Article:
Saturday, July 20, 2019

Assimilation is the death of Eastern Christianities in America


"When the grandkids aren't Greek anymore." Small steps forward amidst a massive decline. For every "Go East, young man" convert story of the seekers who should be coming to Eastern churches in America (the Orthodox had their convert boomlet), there are legions more like Rova Farms in New Jersey, just sold to the township, closed about 10 years ago (I was last there about 20 — stately little '50s restaurant and a bar that had become a biker hangout). Here's a story of that Russian community's fascinating history but also its fall... in 1977. Thought of it as I was considering going to ROCOR's big festival at the church still there (pictured) for the Sunday celebrating St. Vladimir's Day, the prince who converted the Ukraine, which spread to Russia; me: "Russia was consecrated when St. Vladimir was baptized." (No, I won't go to Liturgy twice; I just won't go to Communion, which is my usual way anyway.) I just picked up this expression, "civilization lasts three generations," which reminded me of my saying, "Eastern churches in Western countries fail in three generations" due to assimilation. You can try to wall off and speak only Russian. You can have English services and a great Sunday school and youth camp. The kids and grandkids still leave. I don't have an answer.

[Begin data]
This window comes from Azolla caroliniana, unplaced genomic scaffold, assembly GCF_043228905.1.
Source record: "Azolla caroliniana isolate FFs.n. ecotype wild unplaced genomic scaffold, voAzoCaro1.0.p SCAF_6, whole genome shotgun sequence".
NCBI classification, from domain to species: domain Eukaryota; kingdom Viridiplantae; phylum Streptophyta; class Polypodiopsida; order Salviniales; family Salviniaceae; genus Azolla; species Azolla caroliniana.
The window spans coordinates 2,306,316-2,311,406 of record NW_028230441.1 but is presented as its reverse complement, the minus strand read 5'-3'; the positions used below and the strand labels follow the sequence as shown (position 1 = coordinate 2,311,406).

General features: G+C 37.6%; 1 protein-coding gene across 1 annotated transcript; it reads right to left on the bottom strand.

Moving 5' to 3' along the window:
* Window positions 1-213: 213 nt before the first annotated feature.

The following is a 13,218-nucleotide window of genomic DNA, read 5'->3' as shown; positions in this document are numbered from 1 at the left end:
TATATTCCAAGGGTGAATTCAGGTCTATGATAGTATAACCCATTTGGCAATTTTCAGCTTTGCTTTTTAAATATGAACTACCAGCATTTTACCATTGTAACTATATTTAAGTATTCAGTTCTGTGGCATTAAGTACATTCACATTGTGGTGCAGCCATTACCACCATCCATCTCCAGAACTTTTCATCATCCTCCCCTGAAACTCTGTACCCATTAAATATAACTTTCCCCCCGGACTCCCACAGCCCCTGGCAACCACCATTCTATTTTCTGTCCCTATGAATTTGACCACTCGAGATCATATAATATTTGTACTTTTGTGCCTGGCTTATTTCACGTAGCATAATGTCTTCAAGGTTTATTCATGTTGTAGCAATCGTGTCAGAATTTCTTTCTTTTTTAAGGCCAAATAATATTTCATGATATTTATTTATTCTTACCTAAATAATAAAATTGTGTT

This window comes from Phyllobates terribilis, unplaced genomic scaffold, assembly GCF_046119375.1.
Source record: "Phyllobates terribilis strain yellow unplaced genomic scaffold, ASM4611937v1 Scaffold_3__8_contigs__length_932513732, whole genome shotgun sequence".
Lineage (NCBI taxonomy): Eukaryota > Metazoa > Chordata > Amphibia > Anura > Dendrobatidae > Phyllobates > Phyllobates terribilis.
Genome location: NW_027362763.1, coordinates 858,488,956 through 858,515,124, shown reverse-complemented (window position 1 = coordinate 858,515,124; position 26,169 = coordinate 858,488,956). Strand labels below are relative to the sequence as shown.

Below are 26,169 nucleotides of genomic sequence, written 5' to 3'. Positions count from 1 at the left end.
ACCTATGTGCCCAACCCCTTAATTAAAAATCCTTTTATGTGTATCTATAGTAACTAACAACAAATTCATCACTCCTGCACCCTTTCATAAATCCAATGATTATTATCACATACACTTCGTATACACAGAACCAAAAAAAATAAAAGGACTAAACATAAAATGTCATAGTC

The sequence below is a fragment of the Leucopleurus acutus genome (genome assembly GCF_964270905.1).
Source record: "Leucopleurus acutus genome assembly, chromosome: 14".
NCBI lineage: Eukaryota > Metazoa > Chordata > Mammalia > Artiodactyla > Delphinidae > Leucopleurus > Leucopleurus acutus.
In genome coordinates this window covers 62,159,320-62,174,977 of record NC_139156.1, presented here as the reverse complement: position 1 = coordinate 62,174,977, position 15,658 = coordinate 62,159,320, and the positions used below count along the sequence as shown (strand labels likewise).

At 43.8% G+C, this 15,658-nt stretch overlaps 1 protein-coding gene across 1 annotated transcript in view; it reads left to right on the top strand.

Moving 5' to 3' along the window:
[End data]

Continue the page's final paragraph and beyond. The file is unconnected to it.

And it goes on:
And regarding "Eastern," for the newbs, there is more than one kind of Eastern Christianity. The biggest and best known are the Orthodox. They and their lesser-known Byzantine Catholic cousins are in various ethnic jurisdictions. Then you have the other rites, such as Coptic and Armenian, which also have representatives in the church. Rival one true churches to both Catholicism and the Orthodox based on alleged Christological heresies. Culturally very similar to Orthodoxy (traditional liturgy, married priests). Estranged Catholics or non-Christians with bishops and a liturgy? The church recognizes their orders as we do the Orthodox. The Maronites are all Catholic, and alas, Novus Ordo-fied, as are the Nestorians' bigger cousins, the Chaldean Catholics.

Valid orders define what I call the great Catholic family: trinitarian theology so basic the Nestorians and Miaphysites, non-Byzantine Easterns, pass ("Do you believe that Jesus is God? Good!"); unbroken claim to apostolic succession; and uninterrupted true teaching about the Eucharist (sorry, Anglicans: we take your framers at their word, so no Mass, no orders). Catholicism is the church but the others are still sacramentally a part of us. No one-on-one proselytism of born members, but bringing these churches in together and leaving their rites alone are imperative.

Byzantine Catholicism in America is endangered, not even getting the temporary boost of more planeloads of immigrants that the Greek Orthodox, the biggest Orthodox group in America, do. (Either they eventually return home, which is fine, or the assimilation cycle starts over.) A suggestion overheard: it might help if the Ukrainian Catholic Church in America admitted that most immigrants from the Ukraine speak Russian more than Ukrainian.

That Byzantine Catholicism is very much not perfect is a sign we have a lot of work to do. And an opportunity: go to the Orthodox for Vespers or Vigil! Not to preach; to (learn how to) pray.

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